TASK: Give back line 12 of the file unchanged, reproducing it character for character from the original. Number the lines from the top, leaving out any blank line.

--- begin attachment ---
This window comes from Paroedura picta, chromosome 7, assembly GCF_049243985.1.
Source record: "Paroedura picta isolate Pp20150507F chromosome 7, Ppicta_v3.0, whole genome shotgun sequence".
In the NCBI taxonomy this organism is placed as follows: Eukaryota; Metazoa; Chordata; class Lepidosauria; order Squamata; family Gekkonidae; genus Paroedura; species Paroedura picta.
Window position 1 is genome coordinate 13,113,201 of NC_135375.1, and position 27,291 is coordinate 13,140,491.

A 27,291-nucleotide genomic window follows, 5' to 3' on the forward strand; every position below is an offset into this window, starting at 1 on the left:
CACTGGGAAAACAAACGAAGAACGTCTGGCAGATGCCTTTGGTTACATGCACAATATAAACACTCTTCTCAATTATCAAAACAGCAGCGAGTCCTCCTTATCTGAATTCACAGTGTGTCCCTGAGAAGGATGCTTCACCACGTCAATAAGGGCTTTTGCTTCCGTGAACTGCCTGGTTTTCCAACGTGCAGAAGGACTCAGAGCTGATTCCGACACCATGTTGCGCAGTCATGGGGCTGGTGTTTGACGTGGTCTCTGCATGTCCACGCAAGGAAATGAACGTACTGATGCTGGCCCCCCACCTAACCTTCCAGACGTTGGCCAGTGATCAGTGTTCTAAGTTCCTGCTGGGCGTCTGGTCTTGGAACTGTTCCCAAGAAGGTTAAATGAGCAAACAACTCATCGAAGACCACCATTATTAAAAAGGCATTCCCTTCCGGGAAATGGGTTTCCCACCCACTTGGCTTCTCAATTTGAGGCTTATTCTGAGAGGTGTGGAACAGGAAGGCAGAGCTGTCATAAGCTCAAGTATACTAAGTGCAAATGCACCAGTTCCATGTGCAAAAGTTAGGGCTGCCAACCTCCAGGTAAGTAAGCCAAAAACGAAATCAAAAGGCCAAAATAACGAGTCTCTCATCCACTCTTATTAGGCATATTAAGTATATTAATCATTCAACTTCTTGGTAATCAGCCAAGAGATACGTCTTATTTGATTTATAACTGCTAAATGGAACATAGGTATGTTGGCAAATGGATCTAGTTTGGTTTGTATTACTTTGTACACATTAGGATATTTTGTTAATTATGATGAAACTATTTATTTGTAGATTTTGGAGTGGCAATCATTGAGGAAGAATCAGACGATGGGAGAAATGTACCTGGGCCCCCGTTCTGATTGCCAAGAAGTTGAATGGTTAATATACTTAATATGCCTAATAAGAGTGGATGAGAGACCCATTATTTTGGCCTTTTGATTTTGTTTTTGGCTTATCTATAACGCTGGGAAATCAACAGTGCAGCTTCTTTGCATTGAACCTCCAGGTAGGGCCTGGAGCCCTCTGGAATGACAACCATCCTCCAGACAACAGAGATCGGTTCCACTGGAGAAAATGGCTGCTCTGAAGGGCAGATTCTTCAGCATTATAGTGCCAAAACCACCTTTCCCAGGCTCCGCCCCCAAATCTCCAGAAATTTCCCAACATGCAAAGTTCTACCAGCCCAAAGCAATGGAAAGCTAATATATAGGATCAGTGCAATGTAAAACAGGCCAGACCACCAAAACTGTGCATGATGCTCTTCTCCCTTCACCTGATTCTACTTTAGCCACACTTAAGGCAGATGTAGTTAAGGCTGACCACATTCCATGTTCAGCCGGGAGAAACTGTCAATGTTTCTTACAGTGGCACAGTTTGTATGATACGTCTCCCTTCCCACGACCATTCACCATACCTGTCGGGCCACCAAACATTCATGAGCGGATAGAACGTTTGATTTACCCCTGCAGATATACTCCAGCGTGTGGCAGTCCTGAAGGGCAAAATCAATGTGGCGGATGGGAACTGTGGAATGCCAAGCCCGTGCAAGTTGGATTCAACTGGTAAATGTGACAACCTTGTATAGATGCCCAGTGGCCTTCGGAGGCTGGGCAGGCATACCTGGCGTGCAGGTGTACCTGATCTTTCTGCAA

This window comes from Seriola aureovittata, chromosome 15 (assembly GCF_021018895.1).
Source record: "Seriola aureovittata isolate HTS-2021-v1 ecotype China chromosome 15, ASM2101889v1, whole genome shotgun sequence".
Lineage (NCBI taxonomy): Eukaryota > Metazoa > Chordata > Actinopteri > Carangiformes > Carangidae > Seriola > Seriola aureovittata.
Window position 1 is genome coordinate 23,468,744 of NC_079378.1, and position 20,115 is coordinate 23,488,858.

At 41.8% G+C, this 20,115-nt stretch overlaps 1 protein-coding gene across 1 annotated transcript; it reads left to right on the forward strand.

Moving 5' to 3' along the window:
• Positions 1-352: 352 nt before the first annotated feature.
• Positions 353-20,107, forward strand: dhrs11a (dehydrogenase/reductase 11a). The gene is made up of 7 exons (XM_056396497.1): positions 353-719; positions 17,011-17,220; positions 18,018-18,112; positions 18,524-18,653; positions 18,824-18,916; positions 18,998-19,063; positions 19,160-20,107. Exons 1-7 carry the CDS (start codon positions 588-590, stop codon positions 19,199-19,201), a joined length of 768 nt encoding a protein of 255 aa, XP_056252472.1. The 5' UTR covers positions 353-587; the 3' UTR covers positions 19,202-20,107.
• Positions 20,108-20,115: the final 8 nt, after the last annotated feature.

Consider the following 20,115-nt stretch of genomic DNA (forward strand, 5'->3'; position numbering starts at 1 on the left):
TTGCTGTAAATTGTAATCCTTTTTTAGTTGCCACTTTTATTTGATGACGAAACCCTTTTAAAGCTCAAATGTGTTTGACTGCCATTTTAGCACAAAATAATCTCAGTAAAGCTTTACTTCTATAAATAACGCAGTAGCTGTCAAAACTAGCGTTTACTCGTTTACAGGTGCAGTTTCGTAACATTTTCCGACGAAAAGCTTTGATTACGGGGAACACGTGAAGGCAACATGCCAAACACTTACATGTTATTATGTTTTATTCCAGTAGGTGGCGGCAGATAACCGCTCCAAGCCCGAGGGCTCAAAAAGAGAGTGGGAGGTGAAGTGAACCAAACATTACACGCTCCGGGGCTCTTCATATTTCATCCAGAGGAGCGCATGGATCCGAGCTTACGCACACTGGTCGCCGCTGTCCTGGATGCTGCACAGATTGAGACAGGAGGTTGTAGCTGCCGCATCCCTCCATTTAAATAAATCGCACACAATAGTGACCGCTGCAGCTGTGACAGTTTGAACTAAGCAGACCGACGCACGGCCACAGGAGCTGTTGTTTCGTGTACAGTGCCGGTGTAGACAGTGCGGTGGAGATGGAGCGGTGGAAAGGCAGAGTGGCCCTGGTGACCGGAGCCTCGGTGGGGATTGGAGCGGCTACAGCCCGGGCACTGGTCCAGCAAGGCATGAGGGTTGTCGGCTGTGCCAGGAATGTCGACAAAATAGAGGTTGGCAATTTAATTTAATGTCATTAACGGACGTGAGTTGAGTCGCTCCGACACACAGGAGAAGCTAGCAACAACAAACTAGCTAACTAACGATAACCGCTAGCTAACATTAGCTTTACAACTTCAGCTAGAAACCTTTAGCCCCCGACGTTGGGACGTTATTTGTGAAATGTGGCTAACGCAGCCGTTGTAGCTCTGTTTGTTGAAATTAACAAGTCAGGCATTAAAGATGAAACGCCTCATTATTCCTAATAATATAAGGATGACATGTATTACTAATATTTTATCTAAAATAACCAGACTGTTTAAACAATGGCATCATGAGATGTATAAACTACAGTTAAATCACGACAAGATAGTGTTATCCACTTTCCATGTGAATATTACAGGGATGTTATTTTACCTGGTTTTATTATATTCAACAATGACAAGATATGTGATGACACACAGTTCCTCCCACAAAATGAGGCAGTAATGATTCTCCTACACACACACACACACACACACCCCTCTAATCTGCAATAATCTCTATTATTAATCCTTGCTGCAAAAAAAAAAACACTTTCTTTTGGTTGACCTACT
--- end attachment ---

Moving 5' to 3' along the window: